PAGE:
What are the different topics in that semester-long curriculum?
Yeah, I mean it’s really everything that you would expect in a personal finance curriculum. So you start budgeting and saving all the way through credit cards, retirement, building generational wealth with investing. But what we’ve tried to do is throughout the curriculum, taking a lens of much more empowering students versus telling them what they shouldn’t do. So typically we’ve seen curriculums, we’ll teach interest rates through credit cards and there’s a lot more opportunities to teach that through building generational wealth or compound interest. And so just trying to give students the reins and let them understand that one day they will be investors and kind of understanding what to do with their money is where we’ve really tried to emphasize more throughout the curriculum.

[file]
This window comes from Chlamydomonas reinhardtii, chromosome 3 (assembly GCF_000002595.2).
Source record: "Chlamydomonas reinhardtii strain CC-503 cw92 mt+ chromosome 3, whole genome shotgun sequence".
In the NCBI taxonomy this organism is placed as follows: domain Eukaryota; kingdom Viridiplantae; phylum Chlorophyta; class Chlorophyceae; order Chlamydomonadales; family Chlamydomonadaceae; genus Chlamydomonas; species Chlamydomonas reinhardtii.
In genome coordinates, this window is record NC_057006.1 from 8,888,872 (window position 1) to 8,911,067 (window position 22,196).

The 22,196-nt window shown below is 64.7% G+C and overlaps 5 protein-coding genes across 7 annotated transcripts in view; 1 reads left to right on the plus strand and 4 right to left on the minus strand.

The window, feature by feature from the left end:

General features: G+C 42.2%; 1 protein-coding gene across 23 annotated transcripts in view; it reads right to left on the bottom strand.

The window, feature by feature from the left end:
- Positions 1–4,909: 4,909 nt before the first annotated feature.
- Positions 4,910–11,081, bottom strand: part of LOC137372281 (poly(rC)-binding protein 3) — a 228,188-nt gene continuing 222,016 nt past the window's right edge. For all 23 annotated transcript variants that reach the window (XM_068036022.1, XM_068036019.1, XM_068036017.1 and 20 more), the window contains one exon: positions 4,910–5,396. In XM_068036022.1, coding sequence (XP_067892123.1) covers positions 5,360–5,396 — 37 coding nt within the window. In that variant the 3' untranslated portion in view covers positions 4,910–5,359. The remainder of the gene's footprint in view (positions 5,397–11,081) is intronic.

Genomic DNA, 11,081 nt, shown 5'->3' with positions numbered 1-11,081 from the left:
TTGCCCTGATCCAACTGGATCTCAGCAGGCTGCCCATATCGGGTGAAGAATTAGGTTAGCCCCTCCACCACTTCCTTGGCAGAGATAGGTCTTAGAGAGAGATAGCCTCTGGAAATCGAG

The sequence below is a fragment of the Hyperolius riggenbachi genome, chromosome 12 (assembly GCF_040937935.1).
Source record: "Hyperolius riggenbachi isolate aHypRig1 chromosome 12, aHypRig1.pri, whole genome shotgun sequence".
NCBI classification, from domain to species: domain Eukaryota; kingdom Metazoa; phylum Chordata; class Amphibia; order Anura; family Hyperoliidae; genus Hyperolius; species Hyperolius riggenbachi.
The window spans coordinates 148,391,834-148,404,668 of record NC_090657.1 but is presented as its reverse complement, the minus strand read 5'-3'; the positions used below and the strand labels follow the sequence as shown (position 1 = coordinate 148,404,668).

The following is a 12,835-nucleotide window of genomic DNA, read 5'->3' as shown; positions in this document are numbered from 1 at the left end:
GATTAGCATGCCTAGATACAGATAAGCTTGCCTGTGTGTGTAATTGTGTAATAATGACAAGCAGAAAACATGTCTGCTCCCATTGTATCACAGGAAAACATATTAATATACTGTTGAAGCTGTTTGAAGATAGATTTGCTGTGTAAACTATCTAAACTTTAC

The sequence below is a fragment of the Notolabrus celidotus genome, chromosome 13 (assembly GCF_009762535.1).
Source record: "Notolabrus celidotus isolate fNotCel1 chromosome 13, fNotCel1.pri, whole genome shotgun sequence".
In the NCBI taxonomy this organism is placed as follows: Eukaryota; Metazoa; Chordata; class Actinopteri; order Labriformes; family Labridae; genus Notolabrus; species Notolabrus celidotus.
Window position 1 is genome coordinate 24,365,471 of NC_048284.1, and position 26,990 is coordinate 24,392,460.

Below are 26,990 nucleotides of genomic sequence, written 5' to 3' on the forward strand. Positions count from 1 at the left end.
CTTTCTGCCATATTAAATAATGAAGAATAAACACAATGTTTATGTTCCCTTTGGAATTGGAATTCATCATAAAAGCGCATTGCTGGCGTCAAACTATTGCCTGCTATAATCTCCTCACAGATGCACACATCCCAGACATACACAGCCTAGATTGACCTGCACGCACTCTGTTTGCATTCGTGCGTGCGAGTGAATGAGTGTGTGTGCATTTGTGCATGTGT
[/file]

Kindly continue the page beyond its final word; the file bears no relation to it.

And how are the lessons taught?
It’s total multimedia. So they’re kind of simulating their portfolio. And then we have videos and presentations for teachers, and then there’s activities and digital assessments through the app as well.
A lot of the education comes from parents. How can they get involved?
We’re still working out right now. I mean, kids can download the app and kind of use the curriculum and parents could download it alongside them. We’re working on building out a solution for parents to access the curriculum the same way educators do so that they can be bringing it directly in the home as well.
So let’s go over, I guess the actual, the competition or the investing portion of it. So you said in the competition they get $10,000, can they do or they are taught how to do research or how to look up different specifics about companies and is that all done through the platform?